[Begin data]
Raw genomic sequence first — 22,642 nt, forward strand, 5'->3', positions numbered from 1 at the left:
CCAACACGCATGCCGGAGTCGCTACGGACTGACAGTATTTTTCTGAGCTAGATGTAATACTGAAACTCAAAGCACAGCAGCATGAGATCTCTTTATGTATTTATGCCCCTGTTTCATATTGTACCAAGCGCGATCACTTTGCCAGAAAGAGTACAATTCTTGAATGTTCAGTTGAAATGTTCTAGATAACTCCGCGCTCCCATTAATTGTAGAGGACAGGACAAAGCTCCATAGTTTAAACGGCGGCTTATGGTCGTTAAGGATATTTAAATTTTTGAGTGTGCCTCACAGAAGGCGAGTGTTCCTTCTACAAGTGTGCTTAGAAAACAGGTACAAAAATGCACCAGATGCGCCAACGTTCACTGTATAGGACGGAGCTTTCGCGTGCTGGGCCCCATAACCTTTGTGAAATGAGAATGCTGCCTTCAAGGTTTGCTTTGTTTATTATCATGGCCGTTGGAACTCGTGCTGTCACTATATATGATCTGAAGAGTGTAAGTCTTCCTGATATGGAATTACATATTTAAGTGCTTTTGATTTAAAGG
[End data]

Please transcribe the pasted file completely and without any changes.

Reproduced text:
Raw genomic sequence first — 22,642 nt, forward strand, 5'->3', positions numbered from 1 at the left:
CCAACACGCATGCCGGAGTCGCTACGGACTGACAGTATTTTTCTGAGCTAGATGTAATACTGAAACTCAAAGCACAGCAGCATGAGATCTCTTTATGTATTTATGCCCCTGTTTCATATTGTACCAAGCGCGATCACTTTGCCAGAAAGAGTACAATTCTTGAATGTTCAGTTGAAATGTTCTAGATAACTCCGCGCTCCCATTAATTGTAGAGGACAGGACAAAGCTCCATAGTTTAAACGGCGGCTTATGGTCGTTAAGGATATTTAAATTTTTGAGTGTGCCTCACAGAAGGCGAGTGTTCCTTCTACAAGTGTGCTTAGAAAACAGGTACAAAAATGCACCAGATGCGCCAACGTTCACTGTATAGGACGGAGCTTTCGCGTGCTGGGCCCCATAACCTTTGTGAAATGAGAATGCTGCCTTCAAGGTTTGCTTTGTTTATTATCATGGCCGTTGGAACTCGTGCTGTCACTATATATGATCTGAAGAGTGTAAGTCTTCCTGATATGGAATTACATATTTAAGTGCTTTTGATTTAAAGG